A new exhibition at Shanghai’s K11 Art Mall showcases the designer’s activist work and asks contemporary artists to interpret it through their eyes
It’s no secret that Vivienne Westwood is a national treasure for Britain’s fashion industry, but she’s also a political force to be reckoned with. Relentlessly spreading a message that our futures are, for lack of a better word, fucked, if we choose to ignore climate change and the environmental damage we wreak on it through questionable practices such as fracking or simply every day pollution. Through protests, her fashion shows, and a voice that refuses to be silenced, she is slowly encouraging a new generation, as far flung as Shanghai, to listen up.
In a city that sits amongst the top 300 most polluted in the world, Westwood’s warning of the dangers that we pose to our own planet has never been more important. Her latest message comes through two exhibition openings in Shanghai – Monument of the Peach Blossom Valley and Get A Life! – at the city’s chi K11 Art Space. The joint exhibitions are in dialogue with one another, with Monument of the Peach Blossom bringing together eight contemporary Chinese artists, curated by Song Zhenxi, to respond to the designer-activist’s legacy. Get A Life! is curated by the designer-activist herself and showcases a range of her designs and her own artwork.
Hosted by the first art mall in the world, K11 fuses nature, art and people as a carefully curated space that works with global institutions such as MoMA and The ICA. At the shows’ openings, founder, Adrian Cheng, touched on China’s relationship with contemporary art and the importance of fostering a community that supports young artists, saying, “We want to create a culture and we want to propagate culture – educate culture to the new generation of Chinese people.” By infusing a space such as a shopping mall with art, Cheng hopes to democratise the art world; making it less threatening to those new to art appreciation, and, in this case, environmental activism. He added, “Our audience is undergoing a strong paradigm shift, where everyone's talking about being green, but they don't understand it. So I thought I'd ask Vivienne to talk about it. She's so experienced and she's a climate revolution activist.”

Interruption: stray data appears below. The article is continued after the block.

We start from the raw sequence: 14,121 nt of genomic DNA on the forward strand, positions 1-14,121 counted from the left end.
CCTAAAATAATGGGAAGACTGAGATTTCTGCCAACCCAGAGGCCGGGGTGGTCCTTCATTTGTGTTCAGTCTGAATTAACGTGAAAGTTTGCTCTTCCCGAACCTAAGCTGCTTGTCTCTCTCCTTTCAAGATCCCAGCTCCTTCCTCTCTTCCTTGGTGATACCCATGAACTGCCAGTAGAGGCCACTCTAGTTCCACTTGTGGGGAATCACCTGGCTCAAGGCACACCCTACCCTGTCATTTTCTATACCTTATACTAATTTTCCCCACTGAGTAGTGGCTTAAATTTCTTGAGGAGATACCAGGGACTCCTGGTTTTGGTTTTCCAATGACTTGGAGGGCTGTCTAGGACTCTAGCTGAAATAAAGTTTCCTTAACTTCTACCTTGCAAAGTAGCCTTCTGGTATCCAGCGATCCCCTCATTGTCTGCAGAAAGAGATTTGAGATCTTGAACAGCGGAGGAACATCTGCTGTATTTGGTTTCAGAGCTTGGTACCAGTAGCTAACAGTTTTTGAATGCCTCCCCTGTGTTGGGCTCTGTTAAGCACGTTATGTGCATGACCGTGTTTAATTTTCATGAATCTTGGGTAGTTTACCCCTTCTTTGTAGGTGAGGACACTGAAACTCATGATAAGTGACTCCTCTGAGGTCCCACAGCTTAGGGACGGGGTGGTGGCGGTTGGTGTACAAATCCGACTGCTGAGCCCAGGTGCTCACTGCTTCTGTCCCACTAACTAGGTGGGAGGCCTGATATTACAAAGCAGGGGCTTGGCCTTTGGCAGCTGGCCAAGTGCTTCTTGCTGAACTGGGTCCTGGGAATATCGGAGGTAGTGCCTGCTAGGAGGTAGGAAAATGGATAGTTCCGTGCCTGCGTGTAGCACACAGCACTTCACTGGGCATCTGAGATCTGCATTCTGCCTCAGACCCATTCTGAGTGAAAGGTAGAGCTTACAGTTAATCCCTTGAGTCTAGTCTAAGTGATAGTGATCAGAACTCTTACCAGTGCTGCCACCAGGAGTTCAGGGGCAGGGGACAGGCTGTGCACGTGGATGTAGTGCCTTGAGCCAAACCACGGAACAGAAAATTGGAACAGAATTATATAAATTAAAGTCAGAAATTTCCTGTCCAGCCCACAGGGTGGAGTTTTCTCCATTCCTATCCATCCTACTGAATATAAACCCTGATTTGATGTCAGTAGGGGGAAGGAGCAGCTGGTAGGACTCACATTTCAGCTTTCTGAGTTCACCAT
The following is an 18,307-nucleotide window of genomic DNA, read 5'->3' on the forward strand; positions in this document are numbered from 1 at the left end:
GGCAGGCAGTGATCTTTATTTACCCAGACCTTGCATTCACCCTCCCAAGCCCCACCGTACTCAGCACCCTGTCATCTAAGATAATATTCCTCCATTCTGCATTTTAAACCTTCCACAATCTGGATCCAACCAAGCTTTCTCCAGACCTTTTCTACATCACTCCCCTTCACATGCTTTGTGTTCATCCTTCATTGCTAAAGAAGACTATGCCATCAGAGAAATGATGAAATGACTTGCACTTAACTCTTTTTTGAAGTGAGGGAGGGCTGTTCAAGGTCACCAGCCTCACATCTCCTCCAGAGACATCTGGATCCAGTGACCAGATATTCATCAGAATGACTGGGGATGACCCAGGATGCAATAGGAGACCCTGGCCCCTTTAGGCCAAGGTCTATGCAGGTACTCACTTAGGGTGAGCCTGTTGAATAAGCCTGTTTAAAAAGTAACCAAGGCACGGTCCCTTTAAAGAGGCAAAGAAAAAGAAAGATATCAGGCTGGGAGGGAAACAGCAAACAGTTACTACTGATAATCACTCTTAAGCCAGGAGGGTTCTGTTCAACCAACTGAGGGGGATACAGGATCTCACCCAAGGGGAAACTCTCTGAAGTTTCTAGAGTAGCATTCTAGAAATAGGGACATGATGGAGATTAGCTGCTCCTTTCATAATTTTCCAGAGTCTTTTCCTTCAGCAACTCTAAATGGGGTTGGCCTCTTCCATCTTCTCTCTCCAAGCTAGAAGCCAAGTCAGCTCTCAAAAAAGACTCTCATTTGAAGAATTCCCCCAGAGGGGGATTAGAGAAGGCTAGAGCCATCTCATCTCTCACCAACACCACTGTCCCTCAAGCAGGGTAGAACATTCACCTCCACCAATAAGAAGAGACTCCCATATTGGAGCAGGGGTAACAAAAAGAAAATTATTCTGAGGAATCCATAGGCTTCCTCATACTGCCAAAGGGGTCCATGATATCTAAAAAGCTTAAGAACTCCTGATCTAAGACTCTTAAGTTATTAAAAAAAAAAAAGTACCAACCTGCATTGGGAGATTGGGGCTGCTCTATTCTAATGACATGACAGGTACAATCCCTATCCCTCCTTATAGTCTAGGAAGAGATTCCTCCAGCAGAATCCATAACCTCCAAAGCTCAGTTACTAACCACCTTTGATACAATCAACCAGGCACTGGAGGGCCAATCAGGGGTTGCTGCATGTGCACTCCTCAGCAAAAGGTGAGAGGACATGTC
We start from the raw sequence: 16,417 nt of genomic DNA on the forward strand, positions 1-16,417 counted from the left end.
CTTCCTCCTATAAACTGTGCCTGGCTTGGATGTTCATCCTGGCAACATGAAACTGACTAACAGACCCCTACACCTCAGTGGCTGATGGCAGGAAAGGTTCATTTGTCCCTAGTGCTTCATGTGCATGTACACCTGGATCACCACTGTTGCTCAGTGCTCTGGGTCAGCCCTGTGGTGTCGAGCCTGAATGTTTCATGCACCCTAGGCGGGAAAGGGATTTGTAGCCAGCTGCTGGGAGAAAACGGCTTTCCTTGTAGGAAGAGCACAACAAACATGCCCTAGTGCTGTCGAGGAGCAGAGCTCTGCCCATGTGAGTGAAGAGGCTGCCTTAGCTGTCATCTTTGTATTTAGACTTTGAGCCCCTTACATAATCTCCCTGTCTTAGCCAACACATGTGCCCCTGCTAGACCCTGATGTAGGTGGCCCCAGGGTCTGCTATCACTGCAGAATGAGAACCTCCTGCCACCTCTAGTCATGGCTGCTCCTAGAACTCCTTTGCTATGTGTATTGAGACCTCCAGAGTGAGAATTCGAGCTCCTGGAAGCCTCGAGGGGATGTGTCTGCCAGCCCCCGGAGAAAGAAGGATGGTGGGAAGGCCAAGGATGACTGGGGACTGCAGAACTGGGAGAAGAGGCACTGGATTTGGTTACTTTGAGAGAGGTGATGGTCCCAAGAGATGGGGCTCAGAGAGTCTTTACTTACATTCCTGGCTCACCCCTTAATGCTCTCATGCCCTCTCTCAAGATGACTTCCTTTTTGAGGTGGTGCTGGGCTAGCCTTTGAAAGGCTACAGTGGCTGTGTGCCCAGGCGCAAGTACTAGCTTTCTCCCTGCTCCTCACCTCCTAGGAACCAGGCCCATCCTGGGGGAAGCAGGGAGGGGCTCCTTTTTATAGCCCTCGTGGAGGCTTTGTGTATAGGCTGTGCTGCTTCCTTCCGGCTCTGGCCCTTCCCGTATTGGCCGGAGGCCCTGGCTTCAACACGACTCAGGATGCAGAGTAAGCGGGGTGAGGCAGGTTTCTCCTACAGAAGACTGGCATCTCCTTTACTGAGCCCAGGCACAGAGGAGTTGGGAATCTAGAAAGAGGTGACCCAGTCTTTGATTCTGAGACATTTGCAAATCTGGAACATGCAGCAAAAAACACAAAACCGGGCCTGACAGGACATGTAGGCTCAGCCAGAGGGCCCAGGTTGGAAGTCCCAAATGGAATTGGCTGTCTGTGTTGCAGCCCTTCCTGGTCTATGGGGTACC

With the show now open to the public, we spoke with three of the artists involved in Monument of the Peach Blossom Valley to find out how and why they responded with Westwood’s work.
Can you just tell me in your own words what your work is about?
Zhang Ruyi: People, the outside world, and wisdom. Also, physical space, like your home space and the relationship with the ability to interact. I use a second-hand electric plug as this is always important for all of society to function. By linking the sockets together, this is the reality for people living in society – the link.
What themes does your work respond to from Vivienne Westwood's work?